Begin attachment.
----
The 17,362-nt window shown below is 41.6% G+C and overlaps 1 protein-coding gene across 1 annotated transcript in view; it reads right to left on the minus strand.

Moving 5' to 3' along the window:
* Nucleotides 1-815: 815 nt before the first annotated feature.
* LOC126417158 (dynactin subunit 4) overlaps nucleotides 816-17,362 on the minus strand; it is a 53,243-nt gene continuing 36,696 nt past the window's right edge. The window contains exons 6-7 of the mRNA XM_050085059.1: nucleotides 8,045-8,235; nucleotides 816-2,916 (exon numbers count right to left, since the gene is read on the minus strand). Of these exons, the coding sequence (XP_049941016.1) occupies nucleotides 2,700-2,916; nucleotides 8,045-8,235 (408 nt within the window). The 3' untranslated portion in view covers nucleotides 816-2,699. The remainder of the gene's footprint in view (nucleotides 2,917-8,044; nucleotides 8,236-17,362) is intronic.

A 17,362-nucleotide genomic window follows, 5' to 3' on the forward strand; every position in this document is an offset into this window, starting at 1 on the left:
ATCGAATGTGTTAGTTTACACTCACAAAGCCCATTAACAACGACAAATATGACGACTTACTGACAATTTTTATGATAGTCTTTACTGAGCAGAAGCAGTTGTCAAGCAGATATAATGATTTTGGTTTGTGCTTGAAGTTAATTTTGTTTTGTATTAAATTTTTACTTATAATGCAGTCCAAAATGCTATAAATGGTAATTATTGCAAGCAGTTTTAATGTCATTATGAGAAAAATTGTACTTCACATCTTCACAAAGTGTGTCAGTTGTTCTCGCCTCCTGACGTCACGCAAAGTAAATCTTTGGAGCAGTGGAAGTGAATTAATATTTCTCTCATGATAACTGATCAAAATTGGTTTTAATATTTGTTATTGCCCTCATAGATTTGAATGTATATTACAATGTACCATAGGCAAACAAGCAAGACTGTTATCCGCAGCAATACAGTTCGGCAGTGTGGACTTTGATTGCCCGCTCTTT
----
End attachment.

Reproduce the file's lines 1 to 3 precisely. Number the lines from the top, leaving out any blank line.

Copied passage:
The 17,362-nt window shown below is 41.6% G+C and overlaps 1 protein-coding gene across 1 annotated transcript in view; it reads right to left on the minus strand.

Moving 5' to 3' along the window:
* Nucleotides 1-815: 815 nt before the first annotated feature.